The Best Tip for Written Communication I Have Ever Learned

Written by Matt Dentino

7 Min Read

We all know that when communicating with someone in writing, punctuation is key to getting the correct message across!  

For example:

The difference between “Let’s eat, Timmy” and “Let’s eat Timmy” is startling! Which dinner invitation do you think Timmy should accept?  

Communication is key in every aspect of our life. Yet, when it comes to our communication at work, both internally and externally, we lose sight of some simple communication truths. We react instead of respond, we overshare, we lose sight of our verbal and written tone, and yes, we often forget the rules of grammar we learned as kids.  The latter often makes for funny memes, but the former can derail relationships with customers…and coworkers! 

When I was a child my father used to perform for us kids an old Victor Borge routine about using punctuation in our speaking to add clarity.  It was called, “Phonetic Punctuation”.  That is not the focus of this blog post today but it’s worth a 5 minute listen when you have time!  https://youtu.be/TIf3IfHCoiE

In an effort to help us communicate more effectively, and with greater Emotional Intelligence, I want to share with you a technique I recently learned called “writing in reverse”. 

Don’t worry you won’t need a mirror to read the results!  

When you “write in reverse,” you…

  • give your audience exactly what they need, in the way they need it
  • communicate your true feelings, thoughts, and ideas with intention, not just emotion
  • get what you need from your audience with less stress and less delay

First a quick story

Several years ago, my boss sent a brief email looking for an update on a task he had delegated:  Set up a sales contest for our team’s quarterly sales meeting using a new “Gamification” software add-on we had purchased for our CRM system.

The only problem was, it had been a super busy month, and I hadn’t done it yet. I still had a couple of weeks to get it ready, but he wanted to know where we stood while also wanting to share some suggestions.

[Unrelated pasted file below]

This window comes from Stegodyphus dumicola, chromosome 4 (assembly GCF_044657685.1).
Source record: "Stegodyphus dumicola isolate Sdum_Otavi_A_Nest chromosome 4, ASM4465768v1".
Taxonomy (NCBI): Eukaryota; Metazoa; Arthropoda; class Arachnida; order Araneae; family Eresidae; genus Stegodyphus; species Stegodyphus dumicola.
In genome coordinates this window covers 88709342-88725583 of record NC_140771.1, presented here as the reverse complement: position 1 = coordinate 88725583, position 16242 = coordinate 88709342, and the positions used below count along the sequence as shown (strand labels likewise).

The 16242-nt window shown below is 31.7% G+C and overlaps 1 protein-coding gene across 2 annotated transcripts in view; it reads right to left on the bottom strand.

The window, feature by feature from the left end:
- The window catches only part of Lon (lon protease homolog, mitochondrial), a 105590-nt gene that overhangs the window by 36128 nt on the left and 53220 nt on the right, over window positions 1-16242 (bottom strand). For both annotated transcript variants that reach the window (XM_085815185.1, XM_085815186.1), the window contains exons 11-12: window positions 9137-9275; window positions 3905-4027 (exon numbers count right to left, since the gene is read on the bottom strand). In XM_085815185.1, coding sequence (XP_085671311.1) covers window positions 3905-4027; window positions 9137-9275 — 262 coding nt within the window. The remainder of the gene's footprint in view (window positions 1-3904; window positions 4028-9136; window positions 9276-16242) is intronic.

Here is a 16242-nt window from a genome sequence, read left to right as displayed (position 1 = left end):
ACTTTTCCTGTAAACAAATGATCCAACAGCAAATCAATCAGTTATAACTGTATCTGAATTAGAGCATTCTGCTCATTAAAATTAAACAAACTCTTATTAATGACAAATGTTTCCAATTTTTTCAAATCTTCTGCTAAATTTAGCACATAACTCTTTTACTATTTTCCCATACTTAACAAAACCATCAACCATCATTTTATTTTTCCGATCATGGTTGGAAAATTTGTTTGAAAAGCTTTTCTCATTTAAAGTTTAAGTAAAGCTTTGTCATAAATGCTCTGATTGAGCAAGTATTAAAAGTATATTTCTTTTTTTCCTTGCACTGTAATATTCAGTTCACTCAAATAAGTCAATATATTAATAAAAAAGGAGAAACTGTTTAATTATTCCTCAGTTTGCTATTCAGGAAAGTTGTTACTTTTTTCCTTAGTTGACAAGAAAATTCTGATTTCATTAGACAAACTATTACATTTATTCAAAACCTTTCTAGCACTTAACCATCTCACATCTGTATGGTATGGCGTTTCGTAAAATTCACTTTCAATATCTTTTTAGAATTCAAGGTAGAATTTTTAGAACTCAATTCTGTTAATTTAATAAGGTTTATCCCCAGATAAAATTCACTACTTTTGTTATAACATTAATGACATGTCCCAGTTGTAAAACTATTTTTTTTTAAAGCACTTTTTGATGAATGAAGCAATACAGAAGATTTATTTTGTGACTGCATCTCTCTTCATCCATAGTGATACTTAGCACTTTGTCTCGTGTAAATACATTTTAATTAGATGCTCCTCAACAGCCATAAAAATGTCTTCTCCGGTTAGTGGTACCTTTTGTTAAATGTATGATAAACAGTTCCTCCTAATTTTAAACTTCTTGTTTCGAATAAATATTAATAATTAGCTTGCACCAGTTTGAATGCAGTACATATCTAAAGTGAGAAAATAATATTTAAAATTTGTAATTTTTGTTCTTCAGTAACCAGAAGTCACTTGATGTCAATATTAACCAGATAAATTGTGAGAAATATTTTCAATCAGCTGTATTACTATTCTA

This triggered me. I know it shouldn’t have; it was a simple request. But because I’d hoped to be further along than I was, my inner voice ramped up the expectation as if I missed the deadline, and I got all worked up. 

Here’s what started going through my head:

  • Why is he asking about this now? 
  • The suggestions would have been nice to hear in the initial meeting, 
  • why is he just tossing them out now—I thought he had delegated this to me.  
  • Doesn’t he trust me to handle it?

His email eventually came across after hours. I just happened to see it pop up on my phone, but didn’t feel like dealing with it so I didn’t respond until the next day. 

When I started writing my response:

Hey Boss, sorry for the delayed reply. I’ve had a lot going on and have just been trying to catch up.  I haven’t had time to do much planning with the gamification contest yet because I’ve been so involved in putting together the monthly reports…

I paused for a moment.

Wait.

What was I thinking?

I imagined what my boss might think reading this. Maybe I was the wrong person for the job. Maybe I couldn’t handle my current workload.